UN arms trade deal blocked by key nations – ABC News (Australian Broadcasting Corporation)
A UN deal to regulate the international arms trade has suffered a serious setback.
The Australian-sponsored draft treaty was blocked by the United States, Russia, North Korea, Cuba and Venezuela, who all asked for more time.
Under the proposed UN treaty, signatories would have had to evaluate if any conventional weapons they exported could be used to violate human rights or fall into the hands of organised-crime gangs.
United Nations chief Ban Ki-moon said he was "disappointed" that member states failed to clinch an agreement after several years of preparatory work and four weeks of negotiations.
But he vowed "steadfast" commitment to obtaining a "robust" arms trade treaty, noting that countries had agreed to pursue negotiations.
"There is already considerable common ground and states can build on the hard work that has been done during these negotiations," he added.
Some diplomats said Washington had refused to vote on the proposed text, saying it needed more time before the midnight deadline and was worried about a pushback from the US Congress. Russia and other countries followed suit.
"It’s the fault of the United States that we failed," a Western diplomat said, requesting anonymity to speak freely about the subject.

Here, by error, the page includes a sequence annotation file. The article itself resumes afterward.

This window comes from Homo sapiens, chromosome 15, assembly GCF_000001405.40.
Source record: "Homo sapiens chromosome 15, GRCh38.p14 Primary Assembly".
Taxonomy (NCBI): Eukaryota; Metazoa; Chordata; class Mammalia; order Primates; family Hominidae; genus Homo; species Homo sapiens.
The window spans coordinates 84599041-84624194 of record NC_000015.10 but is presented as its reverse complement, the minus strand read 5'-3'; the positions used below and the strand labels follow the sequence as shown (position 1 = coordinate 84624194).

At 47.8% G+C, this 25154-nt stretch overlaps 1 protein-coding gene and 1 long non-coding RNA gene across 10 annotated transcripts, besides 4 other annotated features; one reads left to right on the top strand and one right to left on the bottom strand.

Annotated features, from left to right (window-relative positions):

"They derailed the process and we will have to wait for the US presidential elections" in November to get out of the impasse, the diplomat added.
Conference chairman ambassador Roberto Garcia Moritan of Argentina acknowledged that some countries had objected to the final treaty draft.
The UN General Assembly, which begins its new session in late September, will decide whether and when there will be more negotiations.
In the end, 90 countries – including all European Union members, and states from Latin America, the Caribbean and Africa – signed the text, saying they were "disappointed but… not discouraged" and vowing to soon finalise a treaty based on Moritan’s draft.
A consensus of all 193 countries involved in the talks had been required to agree on the accord.
"We always thought this was going be difficult and that this outcome was a possible one," Mr Moritan said.